Borrowing money

Sri Lanka’s latest import restrictions should be reviewed: Jayasundara

ECONOMYNEXT – Sri Lanka’s central bank’s recent 600-item import restrictions should be reviewed as they hamper the boom in exports of information technology (IT) services, said Secretary to President PB Jayasundera .

Earlier this month, the central bank extended its import restrictions to items including telecommunications products, including cellphones, as the money printed mostly from failed bond auctions (credit to the central bank) triggered excessive outflows of dollars entering the country.

As the central bank gave convertibility to the new rupees, the reserves declined.

The restrictions have hit the information technology (IT) industry which is a booming currency generator, especially after the pandemic started last year.

Jayasundera, Sri Lanka’s top official and former finance secretary, said such restrictions made no sense and contradicted the comprehensive post-Covid-19 economic recovery plan.

“IT is an area where exports have rebounded quickly and the IT industry itself claims to be targeting $ 1.7 billion this year,” Jayasundera told EconomyNext in an interview.

“Now the central bank has imposed a 100% line of credit on IT products, which is not healthy. “

“So these things should be revisited in order to get the cash flow while the stimulus package is being done collectively.”

The latest restrictions do not prohibit imports.

Instead, importers were urged to shell out additional cash up front for letters of credit and settle invoices with other funds, raising the cost to high levels and forcing importers to look to other lending agencies for money.

The central bank had previously suspended convertibility of the new rupees, causing the rupee to fall or float to 230 to the US dollar for imports.

The central bank then decreed an exchange rate of 203, revaluing the rupee higher, but there is a convertibility commitment to support a new peg.

Banks then began rationing dollars amid excess rupees from failed bond auctions.

Convertibility is given from reserves mainly for debt repayment.

However, the money for debt repayment also does not come from bond auctions or taxes, which should crowd out private consumption, credit and imports, but from central bank credit, resulting in further erosion of reserves.

Money injected to cover failed bond auctions will either finance the deficit, where government employee salaries are the most important item, or old securities are paid off with new money, transforming paper debt as reserve currency, exchangeable for real goods and dollars, analysts pointed out.

Rationing of rupees

Newly appointed central bank governor Nivard Cabraal lifted price controls on the bond auctions that served as a de facto policy rate to inject money and stimulate credit and excess imports, with the aim of making run the treasury bill auctions and divert real resources to the budget.


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If bond auctions are successful, rupees would be “rationed” instead of dollars to balance the external and domestic sectors and restore monetary stability, analysts said.

But confidence is still low among buyers of bonds at current rates (the bond’s price is too high) to the levels the debt office is willing to sell, necessitating the establishment of a meeting point in the near future.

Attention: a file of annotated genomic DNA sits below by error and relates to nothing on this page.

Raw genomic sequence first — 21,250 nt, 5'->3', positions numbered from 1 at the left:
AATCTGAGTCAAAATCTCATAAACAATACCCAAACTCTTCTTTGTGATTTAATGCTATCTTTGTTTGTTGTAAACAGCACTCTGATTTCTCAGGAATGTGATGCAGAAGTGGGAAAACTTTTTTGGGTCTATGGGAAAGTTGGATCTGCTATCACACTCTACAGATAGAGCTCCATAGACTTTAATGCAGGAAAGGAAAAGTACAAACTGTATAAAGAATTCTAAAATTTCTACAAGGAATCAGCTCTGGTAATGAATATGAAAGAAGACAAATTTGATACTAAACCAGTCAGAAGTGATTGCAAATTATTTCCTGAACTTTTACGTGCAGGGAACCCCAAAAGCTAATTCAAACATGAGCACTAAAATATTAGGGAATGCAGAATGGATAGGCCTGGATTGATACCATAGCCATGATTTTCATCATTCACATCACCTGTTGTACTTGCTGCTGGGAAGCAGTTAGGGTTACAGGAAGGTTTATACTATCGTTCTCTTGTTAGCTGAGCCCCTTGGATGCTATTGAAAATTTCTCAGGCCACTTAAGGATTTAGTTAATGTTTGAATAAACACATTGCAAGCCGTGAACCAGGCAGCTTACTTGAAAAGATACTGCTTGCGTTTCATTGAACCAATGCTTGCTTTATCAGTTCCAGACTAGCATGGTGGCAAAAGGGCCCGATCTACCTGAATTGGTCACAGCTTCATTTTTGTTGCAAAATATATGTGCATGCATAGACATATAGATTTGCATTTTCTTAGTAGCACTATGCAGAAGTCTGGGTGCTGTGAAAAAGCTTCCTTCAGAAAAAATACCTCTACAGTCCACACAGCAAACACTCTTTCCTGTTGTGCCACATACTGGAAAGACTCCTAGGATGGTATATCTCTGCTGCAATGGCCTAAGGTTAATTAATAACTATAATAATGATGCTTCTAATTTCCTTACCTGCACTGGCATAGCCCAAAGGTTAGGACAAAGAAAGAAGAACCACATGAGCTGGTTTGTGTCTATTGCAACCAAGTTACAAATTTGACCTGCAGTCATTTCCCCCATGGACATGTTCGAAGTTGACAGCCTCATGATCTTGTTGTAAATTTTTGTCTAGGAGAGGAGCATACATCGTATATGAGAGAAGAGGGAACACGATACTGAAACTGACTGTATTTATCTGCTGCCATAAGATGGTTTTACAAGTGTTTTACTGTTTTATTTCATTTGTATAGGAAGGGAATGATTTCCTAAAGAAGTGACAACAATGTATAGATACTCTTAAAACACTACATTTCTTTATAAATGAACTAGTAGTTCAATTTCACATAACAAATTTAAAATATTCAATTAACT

The yield on 12-month Treasuries has risen 38 basis points this week and some short-term bonds are starting to be listed.

The central bank also raised a reserve requirement ratio before lifting price controls and running bond auctions, creating a serious liquidity shortage. The cash short sale is filled with box office money overnight at 6.00%, creating a mismatch between assets and liabilities.

The asset-liability asymmetry discourages banks from investing in longer-term bonds, but does not necessarily discourage short-term credit or variable rate loans.

The printed currency and low interest rates of the rupee, and 230 rupees to the US dollar in the over-the-counter market near the floating rate due to the suspension of convertibility have also encouraged exporters to borrow rupees and to hold dollars.

Sri Lanka also does not have an interbank spot market for proper float, if any, to work, analysts say. There is also no futures market for importers.

They were gradually closed as central bank credit introduced new rupee reserves into banks, lowered interest rates below changes in domestic credit, undermining the exchange rate peg. .

Preferred Imports

While there are restrictions on some products that officials dislike, especially cars, which result in high tax levels for every dollar spent, imports to industries they love rather than economic agents reaching. record levels.

In the 17 months to July 2021, imports peaked in 17 months, with intermediate goods reaching US $ 6.5 billion, more than the US $ 6.5 billion before the pandemic.

Imports of machinery and equipment stood at $ 1.58 billion, up from $ 1.43 billion before the 2019 pandemic. Total imports mainly destined for privileged sectors were $ 11.7 billion until July, against 11.3 billion before the pandemic.

In the absence of central bank credit, imports should at least have declined as a result of the net decline in tourism income (tourism income – fewer outbound trips), as tourism workers and hoteliers have lost income, analysts said.

However, if hotels receive a refinanced credit from the central bank (printed money) to pay workers, other credits and imports would not be crowded out.

The central bank’s excess money printing at record interest rates since mid-2020 has encouraged importers to use cheap credits to import with available currencies. (Colombo / Sep 25/2021)